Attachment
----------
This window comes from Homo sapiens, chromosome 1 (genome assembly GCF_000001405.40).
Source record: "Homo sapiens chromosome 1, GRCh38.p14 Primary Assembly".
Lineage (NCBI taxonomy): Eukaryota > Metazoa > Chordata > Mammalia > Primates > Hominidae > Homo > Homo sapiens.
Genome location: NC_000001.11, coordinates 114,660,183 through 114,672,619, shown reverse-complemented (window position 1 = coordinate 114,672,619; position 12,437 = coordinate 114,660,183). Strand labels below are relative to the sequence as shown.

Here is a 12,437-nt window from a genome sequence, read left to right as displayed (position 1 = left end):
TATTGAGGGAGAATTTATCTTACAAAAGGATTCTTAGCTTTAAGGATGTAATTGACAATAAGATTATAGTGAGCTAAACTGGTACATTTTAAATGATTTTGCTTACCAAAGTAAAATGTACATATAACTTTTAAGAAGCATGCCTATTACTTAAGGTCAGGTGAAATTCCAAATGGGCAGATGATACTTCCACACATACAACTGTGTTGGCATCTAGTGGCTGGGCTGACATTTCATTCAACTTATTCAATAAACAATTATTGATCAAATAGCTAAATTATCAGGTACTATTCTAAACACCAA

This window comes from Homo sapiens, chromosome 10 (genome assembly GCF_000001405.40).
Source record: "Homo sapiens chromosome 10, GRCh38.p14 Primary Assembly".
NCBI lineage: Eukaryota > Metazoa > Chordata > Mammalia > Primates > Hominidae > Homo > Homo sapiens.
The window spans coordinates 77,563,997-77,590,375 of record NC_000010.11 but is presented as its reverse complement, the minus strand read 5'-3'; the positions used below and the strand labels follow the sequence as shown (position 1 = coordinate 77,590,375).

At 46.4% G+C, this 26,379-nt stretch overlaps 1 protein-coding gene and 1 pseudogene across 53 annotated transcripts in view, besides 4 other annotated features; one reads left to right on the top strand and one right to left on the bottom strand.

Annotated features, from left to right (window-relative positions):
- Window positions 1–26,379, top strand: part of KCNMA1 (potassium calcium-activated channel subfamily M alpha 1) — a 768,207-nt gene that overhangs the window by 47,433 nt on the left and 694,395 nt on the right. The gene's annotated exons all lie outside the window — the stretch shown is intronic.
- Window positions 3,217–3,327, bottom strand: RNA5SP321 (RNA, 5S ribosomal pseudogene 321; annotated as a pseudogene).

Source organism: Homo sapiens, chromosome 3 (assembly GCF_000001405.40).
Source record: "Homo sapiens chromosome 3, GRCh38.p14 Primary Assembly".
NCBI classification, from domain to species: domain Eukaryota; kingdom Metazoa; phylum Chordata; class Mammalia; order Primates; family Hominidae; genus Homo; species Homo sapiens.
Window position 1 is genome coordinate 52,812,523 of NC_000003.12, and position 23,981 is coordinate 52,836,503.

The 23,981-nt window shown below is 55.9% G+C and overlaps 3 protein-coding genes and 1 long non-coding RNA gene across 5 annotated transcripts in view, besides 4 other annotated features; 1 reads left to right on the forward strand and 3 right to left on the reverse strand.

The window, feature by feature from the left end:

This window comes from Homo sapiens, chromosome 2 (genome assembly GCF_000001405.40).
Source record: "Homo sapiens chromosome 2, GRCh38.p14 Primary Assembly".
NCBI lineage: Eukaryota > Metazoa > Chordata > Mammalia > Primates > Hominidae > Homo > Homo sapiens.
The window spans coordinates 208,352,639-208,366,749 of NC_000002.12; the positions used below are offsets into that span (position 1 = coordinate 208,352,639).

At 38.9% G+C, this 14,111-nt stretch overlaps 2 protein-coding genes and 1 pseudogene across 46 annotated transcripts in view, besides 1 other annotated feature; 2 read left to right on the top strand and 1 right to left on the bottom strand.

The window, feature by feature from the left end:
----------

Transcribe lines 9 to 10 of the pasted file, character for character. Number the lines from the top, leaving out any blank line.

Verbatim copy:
NCBI lineage: Eukaryota > Metazoa > Chordata > Mammalia > Primates > Hominidae > Homo > Homo sapiens.
The window spans coordinates 77,563,997-77,590,375 of record NC_000010.11 but is presented as its reverse complement, the minus strand read 5'-3'; the positions used below and the strand labels follow the sequence as shown (position 1 = coordinate 77,590,375).